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All Cryptocurrencies Will Be Regulated, Or Else.. – SEC Chief

All cryptocurrencies will be regulated. Or else.

That was the clear and direct message delivered by Gary Gensler, the chair of the United States Securities and Exchange Commission, in a webcast with The Washington Post on Tuesday.

According to Gensler, there is no doubt that digital tokens meet the definition of securities and are subject to federal registration and disclosure rules. In a hint to regulatory “sandboxes,” he urged DeFi entrepreneurs to work with the commission to ensure compliance with tax, anti-money-laundering, and securities laws.

“We have robust authority at the SEC and we will use it,” Gensler said. “It would be better if the platforms that are trading securities, that have lending products or staking products, come in and let’s figure out how to get them within the perimeter.”

In addition, Gensler stated that his team is working closely with authorities from the US Department of the Treasury and banking supervision agencies to investigate stablecoins. Gensler compared these DeFi ecosystem staples to “poker chips at the casino gaming tables” of the Wild West.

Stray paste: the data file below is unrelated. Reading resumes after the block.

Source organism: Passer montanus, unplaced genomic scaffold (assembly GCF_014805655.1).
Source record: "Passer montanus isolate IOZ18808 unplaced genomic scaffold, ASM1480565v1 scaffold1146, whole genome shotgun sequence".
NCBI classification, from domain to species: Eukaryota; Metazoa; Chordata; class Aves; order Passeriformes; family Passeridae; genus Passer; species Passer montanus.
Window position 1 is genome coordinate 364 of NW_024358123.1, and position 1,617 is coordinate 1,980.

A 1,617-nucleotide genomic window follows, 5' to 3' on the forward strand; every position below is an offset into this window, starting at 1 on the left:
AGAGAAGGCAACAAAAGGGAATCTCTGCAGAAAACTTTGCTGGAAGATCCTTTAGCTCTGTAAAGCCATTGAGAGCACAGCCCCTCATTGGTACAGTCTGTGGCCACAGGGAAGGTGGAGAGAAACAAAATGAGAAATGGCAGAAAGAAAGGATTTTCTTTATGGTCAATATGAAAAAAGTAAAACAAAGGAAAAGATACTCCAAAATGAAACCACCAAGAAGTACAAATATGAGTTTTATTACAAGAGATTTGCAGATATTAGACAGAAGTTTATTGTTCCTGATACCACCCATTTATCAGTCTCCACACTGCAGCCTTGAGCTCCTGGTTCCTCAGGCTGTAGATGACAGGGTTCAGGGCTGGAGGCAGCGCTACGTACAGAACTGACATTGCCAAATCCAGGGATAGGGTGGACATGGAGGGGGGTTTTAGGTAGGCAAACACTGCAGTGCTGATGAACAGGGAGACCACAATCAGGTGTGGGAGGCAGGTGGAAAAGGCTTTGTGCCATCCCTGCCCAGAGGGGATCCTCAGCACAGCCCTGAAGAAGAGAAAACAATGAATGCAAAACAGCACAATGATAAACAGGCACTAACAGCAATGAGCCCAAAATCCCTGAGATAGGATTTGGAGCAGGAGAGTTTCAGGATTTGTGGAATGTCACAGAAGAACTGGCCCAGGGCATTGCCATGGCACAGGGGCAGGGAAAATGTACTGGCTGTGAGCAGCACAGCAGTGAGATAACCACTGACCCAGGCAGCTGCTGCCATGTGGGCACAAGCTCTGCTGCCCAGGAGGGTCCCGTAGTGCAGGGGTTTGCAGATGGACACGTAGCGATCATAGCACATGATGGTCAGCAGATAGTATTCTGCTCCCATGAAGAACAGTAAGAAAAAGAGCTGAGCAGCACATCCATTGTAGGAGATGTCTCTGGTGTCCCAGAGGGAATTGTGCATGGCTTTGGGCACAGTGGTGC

Working under Treasury Secretary Janet Yellen’s direction, Gensler is exploring whether to seek congressional assistance in regulating stablecoins, a warning that new legislation may be required

 

Gensler’s threats are sure to enrage an industry already roiled by a flurry of measures. On Monday, Coinbase dropped its proposal to provide an interest-rate-paying product called Lend after the Securities and Exchange Commission informed the listed firm that it will sue to prevent the unlawful sale of an unregistered asset. The SEC is apparently examining Uniswap, and The Defiant reported earlier this month that the agency is launching a wide-ranging investigation of the entire DeFi sector.

 

Ryan Selkis, the outspoken CEO of Messari, a crypto data intelligence company, was so enraged by the Feds’ actions on Monday that he promised to run for the United States Senate. On Tuesday, he riffed on the SEC’s image for being horribly behind the times in terms of technology.